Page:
In Northwest Germany, the topographical setting of the coastal landscape (Marsch, bog, and Geest) in combination with a network of waterways connected to the North Sea offered an ideal basis for the development of trade and communication structures. This becomes especially clear by foreign and imported goods from the Roman Iron Age, which have been recorded in large numbers along the river courses and the former coastline. The way in which the Elbe river was integrated into this system and how the expected landing, reloading and market places were structured is largely unknown.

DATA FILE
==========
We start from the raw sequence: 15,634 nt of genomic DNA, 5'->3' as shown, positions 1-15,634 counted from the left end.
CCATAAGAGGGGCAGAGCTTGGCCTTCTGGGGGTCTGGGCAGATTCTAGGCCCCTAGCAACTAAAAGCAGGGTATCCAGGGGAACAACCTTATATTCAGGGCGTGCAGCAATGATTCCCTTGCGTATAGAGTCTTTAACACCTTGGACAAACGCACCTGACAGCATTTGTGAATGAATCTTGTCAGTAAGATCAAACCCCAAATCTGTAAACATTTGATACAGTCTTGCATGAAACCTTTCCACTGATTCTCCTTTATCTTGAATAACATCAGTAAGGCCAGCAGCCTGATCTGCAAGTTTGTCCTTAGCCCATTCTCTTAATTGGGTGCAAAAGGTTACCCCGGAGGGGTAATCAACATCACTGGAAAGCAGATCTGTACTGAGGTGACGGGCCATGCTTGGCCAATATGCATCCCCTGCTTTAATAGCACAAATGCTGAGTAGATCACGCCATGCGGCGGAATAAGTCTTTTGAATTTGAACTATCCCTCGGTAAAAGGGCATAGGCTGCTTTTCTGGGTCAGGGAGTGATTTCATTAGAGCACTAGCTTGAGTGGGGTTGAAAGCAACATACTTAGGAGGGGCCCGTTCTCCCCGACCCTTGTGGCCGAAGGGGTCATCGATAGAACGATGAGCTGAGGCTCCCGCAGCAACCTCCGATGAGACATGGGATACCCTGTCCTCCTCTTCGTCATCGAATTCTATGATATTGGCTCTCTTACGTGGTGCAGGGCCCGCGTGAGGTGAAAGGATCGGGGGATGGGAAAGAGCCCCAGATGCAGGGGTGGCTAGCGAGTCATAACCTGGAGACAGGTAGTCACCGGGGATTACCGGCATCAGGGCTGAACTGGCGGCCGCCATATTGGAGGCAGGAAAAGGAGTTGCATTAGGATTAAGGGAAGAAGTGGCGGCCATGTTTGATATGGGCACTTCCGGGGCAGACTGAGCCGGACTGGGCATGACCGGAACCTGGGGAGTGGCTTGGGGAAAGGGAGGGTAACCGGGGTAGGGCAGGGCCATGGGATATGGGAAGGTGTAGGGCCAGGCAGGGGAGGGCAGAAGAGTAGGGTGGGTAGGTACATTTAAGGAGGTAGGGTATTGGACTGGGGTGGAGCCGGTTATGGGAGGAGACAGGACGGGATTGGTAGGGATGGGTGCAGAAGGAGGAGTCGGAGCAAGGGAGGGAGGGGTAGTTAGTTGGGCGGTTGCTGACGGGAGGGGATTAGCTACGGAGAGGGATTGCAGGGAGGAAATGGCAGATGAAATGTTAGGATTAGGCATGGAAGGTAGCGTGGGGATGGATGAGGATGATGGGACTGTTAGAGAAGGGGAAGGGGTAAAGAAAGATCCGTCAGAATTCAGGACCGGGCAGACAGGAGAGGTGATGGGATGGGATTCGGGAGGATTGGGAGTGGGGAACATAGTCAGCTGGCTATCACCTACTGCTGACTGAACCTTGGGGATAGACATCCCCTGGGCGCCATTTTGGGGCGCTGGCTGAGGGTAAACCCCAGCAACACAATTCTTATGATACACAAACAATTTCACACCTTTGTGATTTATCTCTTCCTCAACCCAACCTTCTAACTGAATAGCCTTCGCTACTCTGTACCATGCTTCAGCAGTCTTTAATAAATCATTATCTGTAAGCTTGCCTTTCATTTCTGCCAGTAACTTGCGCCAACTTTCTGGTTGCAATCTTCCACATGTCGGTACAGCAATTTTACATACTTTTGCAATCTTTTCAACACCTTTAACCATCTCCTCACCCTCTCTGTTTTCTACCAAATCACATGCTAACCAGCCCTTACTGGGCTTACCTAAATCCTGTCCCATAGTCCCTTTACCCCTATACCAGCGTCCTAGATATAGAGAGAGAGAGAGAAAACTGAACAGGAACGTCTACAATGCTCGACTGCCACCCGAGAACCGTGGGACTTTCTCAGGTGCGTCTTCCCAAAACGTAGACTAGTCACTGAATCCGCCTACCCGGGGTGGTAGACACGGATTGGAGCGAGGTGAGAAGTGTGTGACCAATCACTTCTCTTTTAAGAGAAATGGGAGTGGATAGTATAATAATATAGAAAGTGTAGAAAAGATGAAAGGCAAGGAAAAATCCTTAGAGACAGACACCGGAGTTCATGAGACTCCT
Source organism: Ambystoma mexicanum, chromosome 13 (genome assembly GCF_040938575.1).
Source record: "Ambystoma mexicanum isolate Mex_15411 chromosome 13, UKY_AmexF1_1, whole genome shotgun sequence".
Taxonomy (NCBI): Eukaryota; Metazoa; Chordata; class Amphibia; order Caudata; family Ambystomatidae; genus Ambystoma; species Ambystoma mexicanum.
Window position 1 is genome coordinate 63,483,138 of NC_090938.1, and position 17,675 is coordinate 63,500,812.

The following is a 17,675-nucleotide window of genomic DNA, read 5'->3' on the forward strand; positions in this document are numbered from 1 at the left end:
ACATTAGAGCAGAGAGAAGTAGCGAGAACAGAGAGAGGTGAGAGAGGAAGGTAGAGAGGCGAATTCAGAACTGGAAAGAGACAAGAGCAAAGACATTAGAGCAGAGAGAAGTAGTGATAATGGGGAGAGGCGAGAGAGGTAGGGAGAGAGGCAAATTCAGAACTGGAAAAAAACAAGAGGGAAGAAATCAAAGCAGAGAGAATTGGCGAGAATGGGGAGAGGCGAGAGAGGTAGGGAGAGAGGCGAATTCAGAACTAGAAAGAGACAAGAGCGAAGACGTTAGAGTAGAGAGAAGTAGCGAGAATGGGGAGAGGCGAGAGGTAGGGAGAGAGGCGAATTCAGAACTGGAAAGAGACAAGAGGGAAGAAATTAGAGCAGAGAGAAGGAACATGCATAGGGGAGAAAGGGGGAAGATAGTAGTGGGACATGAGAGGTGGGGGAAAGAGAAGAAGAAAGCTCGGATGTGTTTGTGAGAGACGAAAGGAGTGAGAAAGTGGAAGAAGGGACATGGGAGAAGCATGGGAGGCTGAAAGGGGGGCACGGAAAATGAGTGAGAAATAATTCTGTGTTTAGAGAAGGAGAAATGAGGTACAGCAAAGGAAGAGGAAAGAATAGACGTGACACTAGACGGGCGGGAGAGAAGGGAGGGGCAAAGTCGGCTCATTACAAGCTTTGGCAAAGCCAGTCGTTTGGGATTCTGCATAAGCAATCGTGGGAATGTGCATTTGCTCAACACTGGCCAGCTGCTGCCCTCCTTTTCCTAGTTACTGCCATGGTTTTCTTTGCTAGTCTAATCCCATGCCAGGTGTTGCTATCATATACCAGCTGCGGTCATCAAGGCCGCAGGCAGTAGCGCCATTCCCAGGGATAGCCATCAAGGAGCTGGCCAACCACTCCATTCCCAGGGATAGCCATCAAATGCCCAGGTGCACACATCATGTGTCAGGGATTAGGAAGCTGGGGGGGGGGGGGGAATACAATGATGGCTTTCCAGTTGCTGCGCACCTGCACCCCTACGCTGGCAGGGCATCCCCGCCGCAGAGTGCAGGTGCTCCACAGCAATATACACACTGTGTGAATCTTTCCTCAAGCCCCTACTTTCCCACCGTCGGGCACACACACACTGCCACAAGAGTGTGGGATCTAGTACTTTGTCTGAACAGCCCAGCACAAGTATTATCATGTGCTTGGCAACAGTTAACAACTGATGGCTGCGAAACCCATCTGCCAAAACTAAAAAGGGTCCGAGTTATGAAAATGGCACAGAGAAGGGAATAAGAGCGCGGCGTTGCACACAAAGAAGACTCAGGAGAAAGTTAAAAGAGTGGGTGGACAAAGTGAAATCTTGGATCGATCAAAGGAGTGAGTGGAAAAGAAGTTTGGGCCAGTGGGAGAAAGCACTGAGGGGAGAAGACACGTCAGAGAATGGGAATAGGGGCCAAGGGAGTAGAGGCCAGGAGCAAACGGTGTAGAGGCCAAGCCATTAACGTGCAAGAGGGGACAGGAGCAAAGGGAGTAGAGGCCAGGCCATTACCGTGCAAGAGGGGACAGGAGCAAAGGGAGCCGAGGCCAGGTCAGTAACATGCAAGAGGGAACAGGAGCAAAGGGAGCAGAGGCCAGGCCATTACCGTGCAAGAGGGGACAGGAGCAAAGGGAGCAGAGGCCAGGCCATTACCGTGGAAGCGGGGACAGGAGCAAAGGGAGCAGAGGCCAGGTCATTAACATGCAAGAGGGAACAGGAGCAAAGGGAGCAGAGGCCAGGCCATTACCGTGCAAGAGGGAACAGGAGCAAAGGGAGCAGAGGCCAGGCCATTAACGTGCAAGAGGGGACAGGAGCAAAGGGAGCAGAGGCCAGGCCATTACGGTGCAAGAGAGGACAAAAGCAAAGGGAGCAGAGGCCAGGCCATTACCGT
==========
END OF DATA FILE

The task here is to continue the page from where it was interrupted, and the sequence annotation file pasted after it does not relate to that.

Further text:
This deficit is adressed by a new research project led by Dr. Saryn Schlotfeldt, which has been funded since October 2022 as part of the program "Pro*Niedersachsen program - Cultural Heritage - Collections and Objects" of the Lower Saxony Ministry for Science and Culture. In the next 3 years, the previously known find material from two sites in the Elbmarsch near Assel, district of Stade, which has been collected primarily through metal detector prospections by the district archaeology department of Stade, will be researched in detail. These material legacies form the basis to enable further statements on the function and importance of the Lower Elbe area during the Roman Iron Age and Migration Period.